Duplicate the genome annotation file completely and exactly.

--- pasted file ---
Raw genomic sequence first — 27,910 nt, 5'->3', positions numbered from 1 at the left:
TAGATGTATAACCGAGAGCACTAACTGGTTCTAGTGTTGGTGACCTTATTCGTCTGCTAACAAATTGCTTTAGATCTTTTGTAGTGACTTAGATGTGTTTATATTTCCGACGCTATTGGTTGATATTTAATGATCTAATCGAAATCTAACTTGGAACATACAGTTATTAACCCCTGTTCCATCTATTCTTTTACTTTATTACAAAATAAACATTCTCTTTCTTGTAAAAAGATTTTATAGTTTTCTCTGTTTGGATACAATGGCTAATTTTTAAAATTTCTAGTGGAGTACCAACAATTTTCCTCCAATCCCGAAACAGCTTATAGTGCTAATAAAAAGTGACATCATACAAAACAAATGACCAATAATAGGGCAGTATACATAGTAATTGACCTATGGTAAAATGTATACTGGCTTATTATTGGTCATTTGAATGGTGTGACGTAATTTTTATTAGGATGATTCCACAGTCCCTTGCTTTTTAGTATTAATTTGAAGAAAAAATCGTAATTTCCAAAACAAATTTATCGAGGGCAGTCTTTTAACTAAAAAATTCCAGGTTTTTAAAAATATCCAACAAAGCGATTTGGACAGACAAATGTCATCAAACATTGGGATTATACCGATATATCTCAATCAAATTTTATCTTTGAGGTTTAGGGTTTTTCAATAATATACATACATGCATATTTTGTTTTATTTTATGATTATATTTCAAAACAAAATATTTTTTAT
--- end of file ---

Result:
Raw genomic sequence first — 27,910 nt, 5'->3', positions numbered from 1 at the left:
TAGATGTATAACCGAGAGCACTAACTGGTTCTAGTGTTGGTGACCTTATTCGTCTGCTAACAAATTGCTTTAGATCTTTTGTAGTGACTTAGATGTGTTTATATTTCCGACGCTATTGGTTGATATTTAATGATCTAATCGAAATCTAACTTGGAACATACAGTTATTAACCCCTGTTCCATCTATTCTTTTACTTTATTACAAAATAAACATTCTCTTTCTTGTAAAAAGATTTTATAGTTTTCTCTGTTTGGATACAATGGCTAATTTTTAAAATTTCTAGTGGAGTACCAACAATTTTCCTCCAATCCCGAAACAGCTTATAGTGCTAATAAAAAGTGACATCATACAAAACAAATGACCAATAATAGGGCAGTATACATAGTAATTGACCTATGGTAAAATGTATACTGGCTTATTATTGGTCATTTGAATGGTGTGACGTAATTTTTATTAGGATGATTCCACAGTCCCTTGCTTTTTAGTATTAATTTGAAGAAAAAATCGTAATTTCCAAAACAAATTTATCGAGGGCAGTCTTTTAACTAAAAAATTCCAGGTTTTTAAAAATATCCAACAAAGCGATTTGGACAGACAAATGTCATCAAACATTGGGATTATACCGATATATCTCAATCAAATTTTATCTTTGAGGTTTAGGGTTTTTCAATAATATACATACATGCATATTTTGTTTTATTTTATGATTATATTTCAAAACAAAATATTTTTTAT